I found Catriona's recipe. It doesn't mention chilling the dough, but I suspect that is a given.

      9 oz flour
      6 oz cold butter
      3 oz sugar

      Mix flour and sugar, then rub in fat to "bread crumbs". Knead into a ball; divide in two. Roll into 8" rounds. (This is probably where I would refrigerate the dough.)

      Cut radial slices. Bake at 325 degrees for 30 minutes, or until golden. Dust with more sugar.

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  6. Being mostly at home hasn't given rise to any new particular skills, in the kitchen or other wise. It's been mostly staying on top of the day to day stuff I normally have to do that has kept me occupied.

    I think I've actually managed to cook even less than I was doing before.

    About the only thing I've been able to increase was the ability to write articles in my Cassette Chronicles series on a weekly basis for nearly 7 months straight.

    I know, I'm quite the cooking blog post entry disappointment. :D

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    1. Jay: I would say that a weekly column over 7 months is hugely impressive output. Well done! Do you have more time on your hands these days what with lockdown rules?

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    2. Jay, never a disappointment. Anything you've managed to do consistently is great. I managed to read a lot in between baking Victor shortbread, haha. Oh, I always read a lot, I guess it doesn't count. My spidey skill is finding and buying some great food without going to a restaurant etc.

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    3. Amanda, I do tend to have more time since I'm mostly home after I get out of work. Sometimes I listen to the albums at work and write the pieces when I get home from my notes. Other times I listen at home and then write it up afterwards.

      I've already done next week's article which means I'll have done 32 articles in 34 weeks. And that's just that particular series. I've done a few CD reviews for another site and book reviews as well. I keep turning out the articles because I like to do them and it does keep me occupied when I don't feel like watching something on TV or reading a book.

      Celia, I only meant disappointment because I almost never have anything of substance to contribute to the cooking blog entries other than "who's making me some of that stuff?" LOL

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    4. I understand Jay, and I would add, first that is an awesome volume of work for right now, plus here you are back, commenting, being an active part of this community. That's important.

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  7. I make my mother's shortbread recipe at Christmas, but I don't bake it at any other time of the year. The thing about baking is that then it's there on the counter for eating and, oh my goodness, I do love a good home-baked sweet. With only two of us in the house, whatever's in the pan ends up on our hips. Moderation at both the making and the eating end are required!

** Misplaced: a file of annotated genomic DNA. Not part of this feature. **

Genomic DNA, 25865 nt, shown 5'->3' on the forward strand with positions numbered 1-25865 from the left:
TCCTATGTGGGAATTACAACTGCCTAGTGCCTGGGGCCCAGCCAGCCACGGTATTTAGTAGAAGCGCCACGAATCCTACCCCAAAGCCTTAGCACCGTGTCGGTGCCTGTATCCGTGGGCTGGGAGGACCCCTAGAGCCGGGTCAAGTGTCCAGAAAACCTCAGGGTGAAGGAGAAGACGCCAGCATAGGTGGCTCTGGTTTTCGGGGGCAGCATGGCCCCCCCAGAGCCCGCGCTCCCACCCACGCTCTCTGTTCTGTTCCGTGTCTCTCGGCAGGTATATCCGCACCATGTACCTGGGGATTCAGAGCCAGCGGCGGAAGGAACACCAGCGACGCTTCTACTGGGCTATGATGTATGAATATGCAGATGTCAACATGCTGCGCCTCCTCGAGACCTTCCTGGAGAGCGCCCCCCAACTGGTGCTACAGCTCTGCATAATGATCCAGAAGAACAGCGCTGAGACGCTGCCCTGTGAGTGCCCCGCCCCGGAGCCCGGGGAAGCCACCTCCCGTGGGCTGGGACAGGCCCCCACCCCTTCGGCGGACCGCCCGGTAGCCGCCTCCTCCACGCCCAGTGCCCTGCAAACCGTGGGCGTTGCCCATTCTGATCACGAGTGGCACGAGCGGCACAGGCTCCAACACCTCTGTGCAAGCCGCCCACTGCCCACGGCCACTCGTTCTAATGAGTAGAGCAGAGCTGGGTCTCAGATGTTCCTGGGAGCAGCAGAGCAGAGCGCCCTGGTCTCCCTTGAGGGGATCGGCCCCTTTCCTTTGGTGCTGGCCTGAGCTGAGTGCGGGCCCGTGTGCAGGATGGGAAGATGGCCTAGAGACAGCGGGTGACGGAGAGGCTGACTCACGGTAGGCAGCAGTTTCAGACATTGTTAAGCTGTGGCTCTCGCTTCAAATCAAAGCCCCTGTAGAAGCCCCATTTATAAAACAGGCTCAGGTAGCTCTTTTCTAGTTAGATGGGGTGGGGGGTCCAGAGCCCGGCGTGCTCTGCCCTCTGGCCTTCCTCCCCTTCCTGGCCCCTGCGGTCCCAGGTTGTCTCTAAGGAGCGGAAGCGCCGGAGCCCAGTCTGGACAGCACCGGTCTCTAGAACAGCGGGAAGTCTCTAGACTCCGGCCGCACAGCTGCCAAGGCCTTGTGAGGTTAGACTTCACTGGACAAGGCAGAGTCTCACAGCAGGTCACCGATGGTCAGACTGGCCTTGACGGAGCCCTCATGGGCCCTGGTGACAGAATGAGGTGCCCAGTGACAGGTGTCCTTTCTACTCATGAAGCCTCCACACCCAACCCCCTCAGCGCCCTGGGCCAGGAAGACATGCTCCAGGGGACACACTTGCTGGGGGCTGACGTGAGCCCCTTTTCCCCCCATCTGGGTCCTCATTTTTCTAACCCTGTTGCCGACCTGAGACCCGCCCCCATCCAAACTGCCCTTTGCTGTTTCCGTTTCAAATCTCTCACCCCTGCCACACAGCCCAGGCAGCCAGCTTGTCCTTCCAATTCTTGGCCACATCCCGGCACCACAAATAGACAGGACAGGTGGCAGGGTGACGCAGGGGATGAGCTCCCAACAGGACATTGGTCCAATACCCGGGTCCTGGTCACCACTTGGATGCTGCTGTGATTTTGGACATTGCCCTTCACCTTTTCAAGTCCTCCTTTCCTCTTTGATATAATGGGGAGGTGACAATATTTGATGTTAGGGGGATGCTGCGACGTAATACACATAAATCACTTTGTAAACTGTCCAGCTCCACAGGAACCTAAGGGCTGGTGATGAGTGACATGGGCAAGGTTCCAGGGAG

As for straw to gold, I'm not sure this counts, but I have delved deeply into the back corners of the kitchen cabinets and come up with a couple of items that helped make yummy suppers -- the first was a packet of butter chicken spice paste I had forgotten about, which I used with chicken for a really flavourful dinner; the second was a jar of *hugely* out of date roasted red peppers. How bad could it be, said I? Well sealed. Smelled just fine. And, when put into a chicken sort-of-stew, added a wonderful flavour and texture.

    The lesson is that, often, those best-before dates are more about marketing than about fact, I think.

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    1. Amanda, you are so right, off the counter, on my hips, butt, midriff and other areas, along with it is probably making my hair grow too. I think you did find gold. Butter chicken, so delicious, and those red peppers. My spider skill here is the sniff test, not the date. Use by date is legalese for don't sue us.

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    2. Bingo! Celia, you're right: It's legalese. And the sniff test is the one to go by, not the date.

      I'm adding your shortbread recipe into my file with mother's; maybe I'll bake both this Christmas! Thank you.

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  8. Mmmmmm! I love shortbread, and I enjoy baking when it's not 100+ degrees outside. I'll have to try this, Celia.

    The only straw-into-gold thing I can think of lately is that--back when I could never get sandwich bread--I learned how to adapt my favorite sandwiches to tortilla roll-ups. Now I actually like them better than bread. The only one that didn't adapt well for some reason was tuna salad, but it's fine atop an English muffin.